The decades leading up to the US-China trade war were a time of ongoing multilateral and preferential trade liberalization. A number of studies have argued that the recent change in the direction of US trade policy, alongside other retreats from trade liberalization such as the United Kingdom’s Brexit decision to leave the European Union, have substantially increased trade policy uncertainty. This increase in uncertainty by itself can depress trade and investment, as firms adopt a “wait-and-see” strategy before engaging in large investments such as in overseas plant and machinery. Using data on movements in stock prices around the dates of US-China tariff announcements, Amiti, Sang Hoon Kong, and Weinstein estimate that these changes in trade policy lowered the investment growth rate of listed US companies by 1.9 percentage points, and reduced aggregate US welfare through all channels including uncertainty by 4.9 percentage points.12 More broadly, Andrew Greenland, Mihai Ion, John Lopresti, and Peter Schott use movements in stock prices around trade policy announcements to develop an overall measure of trade liberalization.13

A growing number of studies examine the relationship between international trade flows and trade policy uncertainty. Alejandro Graziano, Handley, and Nuno Limão find that increases in the probability of Brexit in prediction markets reduced both bilateral export values and the extensive margin of firm trade participation.14 Saad Ahmad, Limão, Sarah Oliver, and Serge Shikher show that these increases in the predicted probability of Brexit had a pronounced impact on services trade, with reductions in services exports from Britain to the European Union of around 20 log points.15 Using data on Chinese firms, Felipe Benguria, Jaerim Choi, Deborah L. Swenson, and Mingzhi Xu find that increases in both US tariffs and Chinese retaliatory tariffs raised measures of trade policy uncertainty (TPU), with a one standard deviation increase in TPU reducing firm-level investment, research and development (R&D), and profits by 1.4, 2.7, and 8.9 percent, respectively.16 Isaac Baley, Laura Veldkamp, and Michael E. Waugh demonstrate that the effects of greater uncertainty are in fact uncertain. They provide conditions under which increased uncertainty can promote trade.17 Handley and Limão survey this growing literature on trade policy uncertainty.18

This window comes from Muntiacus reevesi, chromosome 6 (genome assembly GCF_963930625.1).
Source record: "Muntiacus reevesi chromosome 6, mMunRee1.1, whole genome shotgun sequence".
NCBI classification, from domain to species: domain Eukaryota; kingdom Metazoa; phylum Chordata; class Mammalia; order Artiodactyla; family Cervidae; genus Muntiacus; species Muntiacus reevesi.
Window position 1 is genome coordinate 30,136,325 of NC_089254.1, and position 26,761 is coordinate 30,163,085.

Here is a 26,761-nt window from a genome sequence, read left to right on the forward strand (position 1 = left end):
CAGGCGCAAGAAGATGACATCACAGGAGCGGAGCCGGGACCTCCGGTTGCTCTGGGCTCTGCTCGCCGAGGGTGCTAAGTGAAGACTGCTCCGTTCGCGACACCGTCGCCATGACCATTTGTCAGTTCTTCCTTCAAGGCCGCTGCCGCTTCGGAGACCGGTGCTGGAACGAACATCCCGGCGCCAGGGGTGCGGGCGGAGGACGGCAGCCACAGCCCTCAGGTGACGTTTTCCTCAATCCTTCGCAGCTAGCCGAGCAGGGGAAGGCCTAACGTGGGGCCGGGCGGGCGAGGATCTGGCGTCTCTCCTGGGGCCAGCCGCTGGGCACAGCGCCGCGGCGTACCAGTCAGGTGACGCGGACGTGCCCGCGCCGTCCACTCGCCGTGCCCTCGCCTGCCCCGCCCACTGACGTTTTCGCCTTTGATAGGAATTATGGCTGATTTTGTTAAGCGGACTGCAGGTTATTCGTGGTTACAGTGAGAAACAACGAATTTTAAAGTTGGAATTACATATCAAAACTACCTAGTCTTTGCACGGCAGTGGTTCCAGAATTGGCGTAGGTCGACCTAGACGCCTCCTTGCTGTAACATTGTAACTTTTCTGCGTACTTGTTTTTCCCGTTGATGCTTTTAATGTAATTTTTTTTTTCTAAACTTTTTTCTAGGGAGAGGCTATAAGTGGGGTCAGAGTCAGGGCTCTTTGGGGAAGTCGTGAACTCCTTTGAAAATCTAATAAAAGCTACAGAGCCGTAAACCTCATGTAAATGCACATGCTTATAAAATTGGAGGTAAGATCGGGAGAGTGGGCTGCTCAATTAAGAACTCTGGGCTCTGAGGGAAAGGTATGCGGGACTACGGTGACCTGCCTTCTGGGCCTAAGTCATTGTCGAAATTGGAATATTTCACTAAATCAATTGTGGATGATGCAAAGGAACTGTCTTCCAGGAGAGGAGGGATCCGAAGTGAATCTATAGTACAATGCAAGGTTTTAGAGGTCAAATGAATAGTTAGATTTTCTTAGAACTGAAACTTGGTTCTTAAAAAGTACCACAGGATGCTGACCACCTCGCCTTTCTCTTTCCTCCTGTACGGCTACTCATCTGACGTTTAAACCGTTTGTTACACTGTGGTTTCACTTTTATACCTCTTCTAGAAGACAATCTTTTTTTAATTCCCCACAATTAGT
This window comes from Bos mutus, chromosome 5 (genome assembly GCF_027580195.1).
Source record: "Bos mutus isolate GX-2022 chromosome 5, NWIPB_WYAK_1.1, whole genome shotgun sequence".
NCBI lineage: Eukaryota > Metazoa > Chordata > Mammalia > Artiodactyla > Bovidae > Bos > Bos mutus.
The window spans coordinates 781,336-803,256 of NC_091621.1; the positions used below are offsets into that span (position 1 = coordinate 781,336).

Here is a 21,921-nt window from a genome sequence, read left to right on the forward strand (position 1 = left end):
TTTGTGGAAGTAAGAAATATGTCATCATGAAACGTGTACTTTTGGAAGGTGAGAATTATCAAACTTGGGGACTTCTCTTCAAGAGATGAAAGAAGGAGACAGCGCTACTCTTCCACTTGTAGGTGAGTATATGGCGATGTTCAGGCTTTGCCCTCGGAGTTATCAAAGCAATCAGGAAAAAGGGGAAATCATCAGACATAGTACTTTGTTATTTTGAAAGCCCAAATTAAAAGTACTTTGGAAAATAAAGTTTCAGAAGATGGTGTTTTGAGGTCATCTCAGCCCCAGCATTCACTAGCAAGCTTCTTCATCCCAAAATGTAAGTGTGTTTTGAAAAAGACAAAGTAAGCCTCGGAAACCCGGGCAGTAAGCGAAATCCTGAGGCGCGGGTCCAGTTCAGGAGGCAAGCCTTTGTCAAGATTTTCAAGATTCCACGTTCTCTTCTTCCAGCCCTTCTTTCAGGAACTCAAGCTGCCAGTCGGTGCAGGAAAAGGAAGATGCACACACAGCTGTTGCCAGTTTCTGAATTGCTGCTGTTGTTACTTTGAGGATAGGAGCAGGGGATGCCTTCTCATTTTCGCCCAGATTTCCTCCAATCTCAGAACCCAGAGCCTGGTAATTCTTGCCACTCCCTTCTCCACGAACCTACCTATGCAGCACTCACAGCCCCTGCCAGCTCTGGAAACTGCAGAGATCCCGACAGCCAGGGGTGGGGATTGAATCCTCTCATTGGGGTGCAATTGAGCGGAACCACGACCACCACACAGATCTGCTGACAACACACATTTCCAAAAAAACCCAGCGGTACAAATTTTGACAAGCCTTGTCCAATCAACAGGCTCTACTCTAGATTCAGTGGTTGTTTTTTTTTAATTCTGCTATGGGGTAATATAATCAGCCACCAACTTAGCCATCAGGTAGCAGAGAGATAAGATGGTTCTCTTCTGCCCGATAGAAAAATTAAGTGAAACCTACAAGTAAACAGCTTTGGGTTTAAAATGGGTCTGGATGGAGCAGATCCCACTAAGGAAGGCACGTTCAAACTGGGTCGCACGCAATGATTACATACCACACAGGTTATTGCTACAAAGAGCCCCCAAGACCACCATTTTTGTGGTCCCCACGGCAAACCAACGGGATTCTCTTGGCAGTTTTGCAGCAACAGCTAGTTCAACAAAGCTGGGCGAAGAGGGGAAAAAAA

The recent resurgence of protection in the United States and elsewhere has led to renewed debate about the future of the WTO and the multilateral rules-based trading system that has characterized the period since the Second World War. Staiger reviews recent research on the economic rationale for the WTO and its underlying principles of reciprocity and nondiscrimination, as captured in the so-called most-favored-nation (MFN) rule. These principles can be rationalized as a mechanism for countries to overcome the externality from each nation having an incentive to introduce protection in order to improve its terms of trade.19 Kyle Bagwell, Staiger, and Ali Yurukoglu develop a quantitative model of tariff negotiations between countries to study the design of the institutional rules of the General Agreement on Tariffs and Trade and the WTO. Abandoning the MFN principle in bilateral tariff negotiations is found to reduce world welfare as a whole, although some individual countries, such as Japan and the United States, experience welfare gains.20